Thursday, December 29, 2011

PDANet from JuneFabrics. Poor customer support service! [Fail]

OK, this is not a dating related article, but I figured I'd post it here to help any other wandering souls. I am sure many are doing the same fruitless searches I've been doing (related to PDANet not working on iOS5) for the past couple of days and not finding anything on the above topic. So here it goes...

Couple of days ago, redsn0w was released to allow for untethered jailbreak on iOS5. After many months of anticipation, I decided to finally upgrade my iPhone4 GSM from 4.3.2 to 5.0.1. The upgrade process was seamless and there were no snags. I then used redsn0w to jailbreak the device and things were running as smooth as anticipated.

Then I went ahead to install PdaNet from Cydia, which is a 3rd party app allowing you to tether to your PC, iPad or use it as a hotspot. I had previously purchased this application, which by the way is a wooping $15. The installation was a painful process. First the repo wasn't working, then there were URL issues, but finally, after two days of unsuccessful attempts, I finally got it installed.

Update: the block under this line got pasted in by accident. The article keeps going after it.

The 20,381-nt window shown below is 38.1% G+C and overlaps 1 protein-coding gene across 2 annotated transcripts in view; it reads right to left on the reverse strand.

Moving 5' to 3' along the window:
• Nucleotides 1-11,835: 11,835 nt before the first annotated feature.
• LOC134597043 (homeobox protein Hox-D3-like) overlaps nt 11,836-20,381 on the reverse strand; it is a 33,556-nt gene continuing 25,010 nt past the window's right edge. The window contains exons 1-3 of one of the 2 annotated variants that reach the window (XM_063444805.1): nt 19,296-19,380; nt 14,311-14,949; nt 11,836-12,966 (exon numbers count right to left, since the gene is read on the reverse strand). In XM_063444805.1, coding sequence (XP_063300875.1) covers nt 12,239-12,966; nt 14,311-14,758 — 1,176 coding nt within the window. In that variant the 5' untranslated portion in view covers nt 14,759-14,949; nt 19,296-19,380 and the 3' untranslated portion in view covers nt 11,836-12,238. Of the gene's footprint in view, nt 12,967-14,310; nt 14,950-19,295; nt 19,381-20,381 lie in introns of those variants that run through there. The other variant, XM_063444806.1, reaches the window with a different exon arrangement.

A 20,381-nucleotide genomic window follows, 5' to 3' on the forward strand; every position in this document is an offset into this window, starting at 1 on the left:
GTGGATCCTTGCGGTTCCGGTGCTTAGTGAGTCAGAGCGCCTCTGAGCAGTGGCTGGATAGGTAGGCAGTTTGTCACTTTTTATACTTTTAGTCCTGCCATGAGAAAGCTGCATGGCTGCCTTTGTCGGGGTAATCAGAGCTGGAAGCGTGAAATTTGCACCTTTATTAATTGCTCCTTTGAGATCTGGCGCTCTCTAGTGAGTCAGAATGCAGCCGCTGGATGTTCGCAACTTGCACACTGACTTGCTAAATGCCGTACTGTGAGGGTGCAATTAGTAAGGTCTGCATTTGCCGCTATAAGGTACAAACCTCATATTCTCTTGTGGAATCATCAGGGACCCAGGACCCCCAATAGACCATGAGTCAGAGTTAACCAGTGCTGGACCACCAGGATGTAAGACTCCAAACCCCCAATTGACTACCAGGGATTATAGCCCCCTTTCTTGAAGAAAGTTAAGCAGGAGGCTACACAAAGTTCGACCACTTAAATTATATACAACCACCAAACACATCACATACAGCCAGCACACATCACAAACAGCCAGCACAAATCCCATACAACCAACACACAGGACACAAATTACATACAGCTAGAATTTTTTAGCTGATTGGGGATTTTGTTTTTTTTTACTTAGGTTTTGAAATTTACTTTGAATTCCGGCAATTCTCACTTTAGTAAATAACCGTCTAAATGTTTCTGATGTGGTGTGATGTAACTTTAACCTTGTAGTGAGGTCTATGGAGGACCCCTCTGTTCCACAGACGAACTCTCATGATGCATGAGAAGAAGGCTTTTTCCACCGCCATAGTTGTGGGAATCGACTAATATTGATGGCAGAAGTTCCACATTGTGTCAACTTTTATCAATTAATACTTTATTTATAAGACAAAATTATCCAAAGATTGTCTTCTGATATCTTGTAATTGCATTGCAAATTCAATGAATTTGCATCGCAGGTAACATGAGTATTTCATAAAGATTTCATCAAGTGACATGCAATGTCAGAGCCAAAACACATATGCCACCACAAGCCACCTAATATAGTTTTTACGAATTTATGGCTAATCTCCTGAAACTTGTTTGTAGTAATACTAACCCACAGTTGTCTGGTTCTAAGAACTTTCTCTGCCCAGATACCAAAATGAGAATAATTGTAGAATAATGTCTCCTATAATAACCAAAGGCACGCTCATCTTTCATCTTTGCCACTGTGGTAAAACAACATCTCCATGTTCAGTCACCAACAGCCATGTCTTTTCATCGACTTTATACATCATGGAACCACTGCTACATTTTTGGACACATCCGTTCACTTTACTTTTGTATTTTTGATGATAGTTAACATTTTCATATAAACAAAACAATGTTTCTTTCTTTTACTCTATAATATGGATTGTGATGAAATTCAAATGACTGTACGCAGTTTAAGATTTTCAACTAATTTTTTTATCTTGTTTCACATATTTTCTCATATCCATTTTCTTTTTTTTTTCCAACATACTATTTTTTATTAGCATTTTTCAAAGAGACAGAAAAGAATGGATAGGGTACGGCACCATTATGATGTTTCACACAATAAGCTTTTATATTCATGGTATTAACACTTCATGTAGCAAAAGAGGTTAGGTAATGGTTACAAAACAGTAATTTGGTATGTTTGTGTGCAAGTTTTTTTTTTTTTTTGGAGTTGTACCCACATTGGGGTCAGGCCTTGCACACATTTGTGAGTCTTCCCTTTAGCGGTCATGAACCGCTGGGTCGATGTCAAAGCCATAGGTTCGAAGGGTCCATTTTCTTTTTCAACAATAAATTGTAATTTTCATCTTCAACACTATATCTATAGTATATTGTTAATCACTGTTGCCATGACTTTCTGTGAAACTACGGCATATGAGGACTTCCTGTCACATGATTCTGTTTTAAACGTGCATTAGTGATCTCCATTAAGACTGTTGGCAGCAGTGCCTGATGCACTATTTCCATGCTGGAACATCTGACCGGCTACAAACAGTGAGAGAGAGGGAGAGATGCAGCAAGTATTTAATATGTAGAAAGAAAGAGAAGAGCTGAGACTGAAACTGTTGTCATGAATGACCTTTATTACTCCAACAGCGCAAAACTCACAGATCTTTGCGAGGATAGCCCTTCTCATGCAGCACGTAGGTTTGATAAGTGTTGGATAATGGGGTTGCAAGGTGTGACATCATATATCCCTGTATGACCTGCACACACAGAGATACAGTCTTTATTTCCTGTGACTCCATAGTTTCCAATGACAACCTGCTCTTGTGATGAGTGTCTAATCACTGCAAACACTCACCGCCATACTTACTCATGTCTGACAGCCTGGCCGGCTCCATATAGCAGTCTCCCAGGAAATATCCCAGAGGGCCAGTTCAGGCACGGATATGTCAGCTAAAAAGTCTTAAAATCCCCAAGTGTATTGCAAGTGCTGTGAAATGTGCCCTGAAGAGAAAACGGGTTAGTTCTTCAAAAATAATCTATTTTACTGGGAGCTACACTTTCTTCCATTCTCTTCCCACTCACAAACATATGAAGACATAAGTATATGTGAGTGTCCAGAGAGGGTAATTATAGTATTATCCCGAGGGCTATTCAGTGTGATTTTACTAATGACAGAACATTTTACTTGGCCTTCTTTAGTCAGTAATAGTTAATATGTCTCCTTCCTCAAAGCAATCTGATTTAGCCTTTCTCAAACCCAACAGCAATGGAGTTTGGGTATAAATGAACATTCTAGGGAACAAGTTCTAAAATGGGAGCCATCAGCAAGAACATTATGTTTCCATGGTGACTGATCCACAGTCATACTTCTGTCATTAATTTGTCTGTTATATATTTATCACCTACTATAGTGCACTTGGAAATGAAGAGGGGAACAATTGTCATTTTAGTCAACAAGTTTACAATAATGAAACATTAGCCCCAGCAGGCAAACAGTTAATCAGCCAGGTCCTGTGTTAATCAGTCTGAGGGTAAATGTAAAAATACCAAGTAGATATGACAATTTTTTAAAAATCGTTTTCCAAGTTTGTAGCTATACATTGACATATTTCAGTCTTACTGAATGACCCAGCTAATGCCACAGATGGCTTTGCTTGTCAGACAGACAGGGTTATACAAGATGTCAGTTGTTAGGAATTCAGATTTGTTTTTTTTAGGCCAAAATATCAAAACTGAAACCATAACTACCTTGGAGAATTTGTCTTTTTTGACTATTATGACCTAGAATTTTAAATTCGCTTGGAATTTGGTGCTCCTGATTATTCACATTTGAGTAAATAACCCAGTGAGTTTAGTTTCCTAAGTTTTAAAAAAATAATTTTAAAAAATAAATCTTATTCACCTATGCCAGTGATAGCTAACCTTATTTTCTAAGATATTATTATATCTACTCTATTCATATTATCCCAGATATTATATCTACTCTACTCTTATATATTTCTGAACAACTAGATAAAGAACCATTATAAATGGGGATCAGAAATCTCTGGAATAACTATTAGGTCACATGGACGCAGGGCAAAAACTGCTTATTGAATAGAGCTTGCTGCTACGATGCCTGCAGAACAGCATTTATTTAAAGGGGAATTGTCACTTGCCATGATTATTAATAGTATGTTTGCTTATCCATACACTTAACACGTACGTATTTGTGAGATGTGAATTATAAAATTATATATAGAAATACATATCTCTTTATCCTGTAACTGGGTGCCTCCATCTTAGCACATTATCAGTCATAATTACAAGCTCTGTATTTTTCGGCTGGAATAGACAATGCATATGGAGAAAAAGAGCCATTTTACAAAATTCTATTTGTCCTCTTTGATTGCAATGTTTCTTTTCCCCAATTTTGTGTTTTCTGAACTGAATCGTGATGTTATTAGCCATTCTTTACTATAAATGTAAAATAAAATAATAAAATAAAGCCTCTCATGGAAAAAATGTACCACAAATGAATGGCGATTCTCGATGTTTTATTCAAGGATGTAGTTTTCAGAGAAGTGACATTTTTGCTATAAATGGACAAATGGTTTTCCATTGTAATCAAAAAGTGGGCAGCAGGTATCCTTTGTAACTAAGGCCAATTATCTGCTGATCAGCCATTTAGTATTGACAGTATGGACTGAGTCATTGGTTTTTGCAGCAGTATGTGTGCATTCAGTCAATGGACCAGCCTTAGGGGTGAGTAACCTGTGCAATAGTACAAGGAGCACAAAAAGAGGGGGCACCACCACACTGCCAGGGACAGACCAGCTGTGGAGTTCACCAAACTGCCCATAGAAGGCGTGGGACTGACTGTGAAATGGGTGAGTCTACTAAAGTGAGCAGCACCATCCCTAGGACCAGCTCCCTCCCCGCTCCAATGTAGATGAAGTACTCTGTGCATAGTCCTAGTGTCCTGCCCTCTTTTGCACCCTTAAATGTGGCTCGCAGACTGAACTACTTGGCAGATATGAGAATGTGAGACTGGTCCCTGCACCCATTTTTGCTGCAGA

I rebooted my phone and went ahead to activate the WiFi Hotspot. Unfortunately, it did not work. The option just kept returning to the off position and no matter how many times I tried to turn it on, it did not work.

I've searched for help on the internet and can't seem to find anything. I've sent emails to JuneFabrics and still nothing. For an app that is $15, one would think there is a better customer support. There is nothing in their forums, nothing in their help, and I am just left speechless.

If anyone has had the same issue, please comment below.

Friday, December 2, 2011

Apple Sends Match.com’s App To The Dog House For Untaxed Subscription Payments Josh Constine